So what do you do if you are involved in a car accident?   

Is anyone trapped or injured? Yes, call 000

If no one is trapped or injured;

  • Are police needed to direct traffic or deal with hazards? or
  • Do any drivers appear affected by alcohol or drugs? or
  • Has anyone involved failed to exchange details?

Yes, call Policelink on 131 444.  No, Police do not need to attend the crash site.

If your vehicle does not need to be towed, exchange details and leave the crash site.  You are not required to report the crash to police, but you can report the crash if you would prefer.

If your vehicle does need to be towed, arrange the towing.  Exchange details and leave the crash site.  After leaving the crash site , report the crash to the police within 24 hours.

Reporting your crash to Policelink can be made either online, via smart phone app or calling 131444.  You will be provided with a “QP” number to provide to your insurer.

To report the accident you will need to provide the following information;

  • Date and time of crash
  • Precise location of crash
  • Description of how the traffic crash occurred
  • Your personal details (required particulars) including your licence details
  • Your vehicle details (if applicable)
  • Details of other involved persons and vehicles – including witnesses (if known and it is a reportable crash)
  • Details on damage to vehicle and damaged property (if applicable)
  • Details on injury (if applicable)
  • Further crash features including site attributes (e.g. speed limit, number of lanes), site conditions (e.g. Traffic control, lighting) and contributing circumstances if applicable.

There are many more what if’s to a situation and you should be aware that even if you are not required to report the crash, you still can, however, your traffic crash may not be investigated.  Insurers may also require even further information than what is listed above (however, remember their request should be reasonable).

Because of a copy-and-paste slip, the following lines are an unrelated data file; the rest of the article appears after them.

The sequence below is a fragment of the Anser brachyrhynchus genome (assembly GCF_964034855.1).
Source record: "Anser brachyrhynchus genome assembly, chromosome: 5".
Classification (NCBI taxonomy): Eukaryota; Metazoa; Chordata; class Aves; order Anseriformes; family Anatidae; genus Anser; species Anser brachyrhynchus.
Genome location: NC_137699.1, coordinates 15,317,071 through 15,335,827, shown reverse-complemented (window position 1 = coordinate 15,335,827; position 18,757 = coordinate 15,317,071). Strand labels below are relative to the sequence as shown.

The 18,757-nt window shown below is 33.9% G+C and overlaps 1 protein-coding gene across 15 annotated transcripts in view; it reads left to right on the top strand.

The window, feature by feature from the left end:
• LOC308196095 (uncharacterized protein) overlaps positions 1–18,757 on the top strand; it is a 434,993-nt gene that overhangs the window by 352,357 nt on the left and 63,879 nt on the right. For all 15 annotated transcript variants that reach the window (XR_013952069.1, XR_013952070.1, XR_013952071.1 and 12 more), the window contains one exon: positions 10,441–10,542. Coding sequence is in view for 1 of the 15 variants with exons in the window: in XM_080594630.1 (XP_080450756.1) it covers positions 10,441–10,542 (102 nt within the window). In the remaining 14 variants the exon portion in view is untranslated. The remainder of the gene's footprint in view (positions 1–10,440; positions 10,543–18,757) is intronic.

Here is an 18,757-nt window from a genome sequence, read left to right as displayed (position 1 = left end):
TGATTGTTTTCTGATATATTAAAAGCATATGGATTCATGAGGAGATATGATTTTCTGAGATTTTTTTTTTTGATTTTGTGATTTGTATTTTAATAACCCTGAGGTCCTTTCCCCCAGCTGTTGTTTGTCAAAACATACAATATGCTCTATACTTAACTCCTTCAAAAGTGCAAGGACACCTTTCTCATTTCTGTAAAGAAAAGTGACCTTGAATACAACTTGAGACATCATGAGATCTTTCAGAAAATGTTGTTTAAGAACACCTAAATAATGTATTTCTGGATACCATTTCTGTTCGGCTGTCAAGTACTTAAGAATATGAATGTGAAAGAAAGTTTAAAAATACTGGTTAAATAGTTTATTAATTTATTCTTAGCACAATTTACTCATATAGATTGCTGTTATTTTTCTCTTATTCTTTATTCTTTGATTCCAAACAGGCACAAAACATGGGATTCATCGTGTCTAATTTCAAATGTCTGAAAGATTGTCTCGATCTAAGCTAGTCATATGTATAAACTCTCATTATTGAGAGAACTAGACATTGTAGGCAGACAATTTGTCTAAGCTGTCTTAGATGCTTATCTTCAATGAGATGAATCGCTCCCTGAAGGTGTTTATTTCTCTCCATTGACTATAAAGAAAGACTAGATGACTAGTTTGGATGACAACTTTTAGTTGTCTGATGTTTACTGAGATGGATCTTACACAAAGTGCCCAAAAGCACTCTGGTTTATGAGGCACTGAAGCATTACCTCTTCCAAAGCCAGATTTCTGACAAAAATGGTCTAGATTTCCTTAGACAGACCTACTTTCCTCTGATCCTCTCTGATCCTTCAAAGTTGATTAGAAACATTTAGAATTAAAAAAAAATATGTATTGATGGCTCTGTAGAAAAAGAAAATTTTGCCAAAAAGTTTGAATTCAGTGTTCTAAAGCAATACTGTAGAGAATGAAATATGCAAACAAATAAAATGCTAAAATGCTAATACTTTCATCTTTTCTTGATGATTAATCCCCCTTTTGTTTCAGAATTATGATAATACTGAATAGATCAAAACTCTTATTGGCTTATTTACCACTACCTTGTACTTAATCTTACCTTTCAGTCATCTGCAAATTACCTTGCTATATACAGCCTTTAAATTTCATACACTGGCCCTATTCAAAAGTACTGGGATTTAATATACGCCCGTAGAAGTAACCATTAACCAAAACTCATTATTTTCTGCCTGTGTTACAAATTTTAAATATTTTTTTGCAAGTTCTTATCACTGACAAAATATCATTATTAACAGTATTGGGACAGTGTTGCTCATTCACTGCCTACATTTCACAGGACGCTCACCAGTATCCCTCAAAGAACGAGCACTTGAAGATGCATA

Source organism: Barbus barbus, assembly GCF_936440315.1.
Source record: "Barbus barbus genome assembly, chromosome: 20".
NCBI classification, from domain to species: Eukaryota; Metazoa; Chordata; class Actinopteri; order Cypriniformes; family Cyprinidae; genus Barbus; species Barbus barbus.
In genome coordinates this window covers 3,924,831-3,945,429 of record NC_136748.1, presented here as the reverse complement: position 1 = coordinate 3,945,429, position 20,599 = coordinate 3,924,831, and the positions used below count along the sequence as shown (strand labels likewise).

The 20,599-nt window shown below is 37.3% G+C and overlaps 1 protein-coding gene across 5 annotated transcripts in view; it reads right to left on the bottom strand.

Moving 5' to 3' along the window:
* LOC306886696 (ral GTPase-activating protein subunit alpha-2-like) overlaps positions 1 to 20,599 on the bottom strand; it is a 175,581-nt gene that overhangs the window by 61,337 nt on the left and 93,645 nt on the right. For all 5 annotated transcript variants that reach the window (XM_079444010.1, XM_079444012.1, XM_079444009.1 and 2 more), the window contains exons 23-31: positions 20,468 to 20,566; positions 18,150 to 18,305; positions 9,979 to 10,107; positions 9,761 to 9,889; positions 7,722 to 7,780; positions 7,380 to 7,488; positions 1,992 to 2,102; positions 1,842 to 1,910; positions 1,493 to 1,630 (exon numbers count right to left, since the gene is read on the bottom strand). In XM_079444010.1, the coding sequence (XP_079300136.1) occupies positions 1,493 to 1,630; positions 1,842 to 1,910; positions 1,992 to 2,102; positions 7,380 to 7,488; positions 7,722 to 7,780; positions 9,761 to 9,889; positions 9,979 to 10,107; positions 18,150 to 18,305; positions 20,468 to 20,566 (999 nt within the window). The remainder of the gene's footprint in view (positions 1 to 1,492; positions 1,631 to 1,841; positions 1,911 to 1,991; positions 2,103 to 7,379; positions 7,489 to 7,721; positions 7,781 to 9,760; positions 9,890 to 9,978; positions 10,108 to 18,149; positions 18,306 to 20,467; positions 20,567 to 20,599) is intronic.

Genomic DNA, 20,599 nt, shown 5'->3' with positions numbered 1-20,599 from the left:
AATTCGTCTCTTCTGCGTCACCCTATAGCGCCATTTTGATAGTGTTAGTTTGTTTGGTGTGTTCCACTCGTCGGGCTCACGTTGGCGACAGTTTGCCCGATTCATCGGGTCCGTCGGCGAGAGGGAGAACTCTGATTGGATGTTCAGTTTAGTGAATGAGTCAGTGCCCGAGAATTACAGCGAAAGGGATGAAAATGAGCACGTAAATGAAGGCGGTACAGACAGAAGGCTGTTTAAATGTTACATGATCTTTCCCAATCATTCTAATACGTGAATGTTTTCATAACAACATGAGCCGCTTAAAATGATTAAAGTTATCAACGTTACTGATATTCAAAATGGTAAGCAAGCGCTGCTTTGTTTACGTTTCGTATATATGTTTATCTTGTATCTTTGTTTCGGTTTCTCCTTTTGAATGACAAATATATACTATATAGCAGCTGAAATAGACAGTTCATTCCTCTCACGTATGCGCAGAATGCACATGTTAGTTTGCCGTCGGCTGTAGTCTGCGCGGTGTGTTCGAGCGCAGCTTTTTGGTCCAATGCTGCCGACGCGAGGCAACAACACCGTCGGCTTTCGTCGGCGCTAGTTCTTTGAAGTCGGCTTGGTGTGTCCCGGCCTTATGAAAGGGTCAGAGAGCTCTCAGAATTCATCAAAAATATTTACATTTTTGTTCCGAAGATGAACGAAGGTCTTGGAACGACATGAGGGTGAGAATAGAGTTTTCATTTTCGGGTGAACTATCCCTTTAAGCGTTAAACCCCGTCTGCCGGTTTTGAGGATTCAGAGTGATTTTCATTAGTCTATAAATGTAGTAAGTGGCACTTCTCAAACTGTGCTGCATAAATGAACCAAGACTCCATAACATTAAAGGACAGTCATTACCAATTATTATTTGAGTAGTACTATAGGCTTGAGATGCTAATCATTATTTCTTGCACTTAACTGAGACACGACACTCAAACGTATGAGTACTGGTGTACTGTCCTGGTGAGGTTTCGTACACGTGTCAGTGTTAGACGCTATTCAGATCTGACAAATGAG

While it doesn’t mention anything regarding evidence gathering, I always (when safe to do so) take photographs of the area and obtain as much information/evidence as possible regarding the circumstances of the accident and any witnesses (out of habit!).

If you are having difficulties with your insurer, you may need to seek legal advice as to the terms and conditions of your policy, and/or speak with the Financial Services Ombudsman.

Did you exchange details but the at fault party will not pay and/or does not have insurance?

If you have comprehensive car insurance you can make a claim on your policy and your Insurer will liaise directly with the at fault party to recover the costs of the damage.

If the at fault party is not agreeable to paying the damage caused to your vehicle by their negligence (and you don’t have Insurance) then you should seek legal advice.  You must make a claim for property damage within six years from the accident date.  However, any action should be considered ASAP while the evidence in fresh.

Legal Aid Queensland have a fairly comprehensive booklet with further information, which is located here.

Did you suffer from a personal injury?

If you are injured in a motor vehicle accident due to the negligence of another person, you should seek legal advice as soon as possible.  Strict time limits apply for commencing a CTP claim.  The pre-court procedure requires you to provide a Notice of Accidnet Claim Form and CTP Medical Certificate to the CTP Insurer within 1 month of obtaining legal advice or within 9 months of the date of the accident (whichever comes first).  In addition court proceedings must be commenced within 3 years from the date of the accident or you claim can be statute barred.

Where the vehicle which caused the accident (and your subsequent injury) was unregistered or unidentificable, the Nominal Defendant is the “Insurer” due to there being no CTP insurance.  The Notice of Accident Claim Form must be served on the ‘Nominal Defendant’ within 9 months of accident, irrespective of the 3 year limitation period or your claim will be barred.  You should seek legal advice as a matter of urgency.

If you were injured and the accident was your fault, you may be able to claim Drivers Insurance if it is attached to your Insurance.

From 1 July 2016, Queensland has  implemented the National Injury Insurance Scheme, which provides insurance for catastrophic motor vehicle injuries (no fault).  The application for this scheme must be made within 1 year of the date of the accident.

#Travel Safe!!!